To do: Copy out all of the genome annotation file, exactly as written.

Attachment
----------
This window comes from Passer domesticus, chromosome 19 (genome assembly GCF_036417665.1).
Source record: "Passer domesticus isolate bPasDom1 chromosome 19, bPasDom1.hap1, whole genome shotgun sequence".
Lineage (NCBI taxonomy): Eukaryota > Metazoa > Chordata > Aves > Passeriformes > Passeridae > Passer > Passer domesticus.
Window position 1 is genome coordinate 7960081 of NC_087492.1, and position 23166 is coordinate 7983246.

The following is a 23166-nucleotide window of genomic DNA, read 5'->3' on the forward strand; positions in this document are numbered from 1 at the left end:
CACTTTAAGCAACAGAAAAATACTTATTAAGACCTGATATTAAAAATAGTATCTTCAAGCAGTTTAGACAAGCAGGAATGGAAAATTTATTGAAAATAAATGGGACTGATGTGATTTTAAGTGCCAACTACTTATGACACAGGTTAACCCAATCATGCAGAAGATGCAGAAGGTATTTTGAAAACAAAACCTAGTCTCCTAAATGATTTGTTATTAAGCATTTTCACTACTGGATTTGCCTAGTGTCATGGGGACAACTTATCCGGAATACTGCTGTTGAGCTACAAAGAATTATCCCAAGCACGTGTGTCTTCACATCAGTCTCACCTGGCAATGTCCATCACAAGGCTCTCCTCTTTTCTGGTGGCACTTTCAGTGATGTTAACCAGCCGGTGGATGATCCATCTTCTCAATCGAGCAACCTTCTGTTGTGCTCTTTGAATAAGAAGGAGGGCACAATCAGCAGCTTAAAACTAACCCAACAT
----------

This window comes from Passer domesticus, chromosome 19 (genome assembly GCF_036417665.1).
Source record: "Passer domesticus isolate bPasDom1 chromosome 19, bPasDom1.hap1, whole genome shotgun sequence".
Lineage (NCBI taxonomy): Eukaryota > Metazoa > Chordata > Aves > Passeriformes > Passeridae > Passer > Passer domesticus.
Window position 1 is genome coordinate 7960081 of NC_087492.1, and position 23166 is coordinate 7983246.

The following is a 23166-nucleotide window of genomic DNA, read 5'->3' on the forward strand; positions in this document are numbered from 1 at the left end:
CACTTTAAGCAACAGAAAAATACTTATTAAGACCTGATATTAAAAATAGTATCTTCAAGCAGTTTAGACAAGCAGGAATGGAAAATTTATTGAAAATAAATGGGACTGATGTGATTTTAAGTGCCAACTACTTATGACACAGGTTAACCCAATCATGCAGAAGATGCAGAAGGTATTTTGAAAACAAAACCTAGTCTCCTAAATGATTTGTTATTAAGCATTTTCACTACTGGATTTGCCTAGTGTCATGGGGACAACTTATCCGGAATACTGCTGTTGAGCTACAAAGAATTATCCCAAGCACGTGTGTCTTCACATCAGTCTCACCTGGCAATGTCCATCACAAGGCTCTCCTCTTTTCTGGTGGCACTTTCAGTGATGTTAACCAGCCGGTGGATGATCCATCTTCTCAATCGAGCAACCTTCTGTTGTGCTCTTTGAATAAGAAGGAGGGCACAATCAGCAGCTTAAAACTAACCCAACAT